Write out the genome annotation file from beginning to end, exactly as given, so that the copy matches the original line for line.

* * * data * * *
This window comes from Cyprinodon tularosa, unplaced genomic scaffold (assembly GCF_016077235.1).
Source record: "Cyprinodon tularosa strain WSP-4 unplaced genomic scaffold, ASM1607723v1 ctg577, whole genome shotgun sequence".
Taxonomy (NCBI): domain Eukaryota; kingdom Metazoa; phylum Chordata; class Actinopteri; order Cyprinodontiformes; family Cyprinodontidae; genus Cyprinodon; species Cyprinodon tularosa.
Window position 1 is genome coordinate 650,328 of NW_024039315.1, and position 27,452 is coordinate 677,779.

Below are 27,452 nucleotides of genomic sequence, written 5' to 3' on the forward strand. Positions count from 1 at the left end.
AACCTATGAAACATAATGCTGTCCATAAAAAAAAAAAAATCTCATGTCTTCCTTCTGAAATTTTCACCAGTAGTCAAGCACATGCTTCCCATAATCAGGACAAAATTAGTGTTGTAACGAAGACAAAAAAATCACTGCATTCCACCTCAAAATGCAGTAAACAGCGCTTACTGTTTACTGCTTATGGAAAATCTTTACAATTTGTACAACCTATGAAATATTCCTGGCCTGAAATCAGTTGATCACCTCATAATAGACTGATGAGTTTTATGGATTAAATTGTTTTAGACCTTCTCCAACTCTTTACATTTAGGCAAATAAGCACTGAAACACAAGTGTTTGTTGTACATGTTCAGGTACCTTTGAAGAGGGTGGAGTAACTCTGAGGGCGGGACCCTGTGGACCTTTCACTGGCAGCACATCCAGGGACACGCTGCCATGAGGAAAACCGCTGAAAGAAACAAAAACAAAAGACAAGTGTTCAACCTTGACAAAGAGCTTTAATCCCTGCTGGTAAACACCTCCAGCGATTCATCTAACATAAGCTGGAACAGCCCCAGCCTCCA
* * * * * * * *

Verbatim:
This window comes from Cyprinodon tularosa, unplaced genomic scaffold (assembly GCF_016077235.1).
Source record: "Cyprinodon tularosa strain WSP-4 unplaced genomic scaffold, ASM1607723v1 ctg577, whole genome shotgun sequence".
Taxonomy (NCBI): domain Eukaryota; kingdom Metazoa; phylum Chordata; class Actinopteri; order Cyprinodontiformes; family Cyprinodontidae; genus Cyprinodon; species Cyprinodon tularosa.
Window position 1 is genome coordinate 650,328 of NW_024039315.1, and position 27,452 is coordinate 677,779.

Below are 27,452 nucleotides of genomic sequence, written 5' to 3' on the forward strand. Positions count from 1 at the left end.
AACCTATGAAACATAATGCTGTCCATAAAAAAAAAAAAATCTCATGTCTTCCTTCTGAAATTTTCACCAGTAGTCAAGCACATGCTTCCCATAATCAGGACAAAATTAGTGTTGTAACGAAGACAAAAAAATCACTGCATTCCACCTCAAAATGCAGTAAACAGCGCTTACTGTTTACTGCTTATGGAAAATCTTTACAATTTGTACAACCTATGAAATATTCCTGGCCTGAAATCAGTTGATCACCTCATAATAGACTGATGAGTTTTATGGATTAAATTGTTTTAGACCTTCTCCAACTCTTTACATTTAGGCAAATAAGCACTGAAACACAAGTGTTTGTTGTACATGTTCAGGTACCTTTGAAGAGGGTGGAGTAACTCTGAGGGCGGGACCCTGTGGACCTTTCACTGGCAGCACATCCAGGGACACGCTGCCATGAGGAAAACCGCTGAAAGAAACAAAAACAAAAGACAAGTGTTCAACCTTGACAAAGAGCTTTAATCCCTGCTGGTAAACACCTCCAGCGATTCATCTAACATAAGCTGGAACAGCCCCAGCCTCCA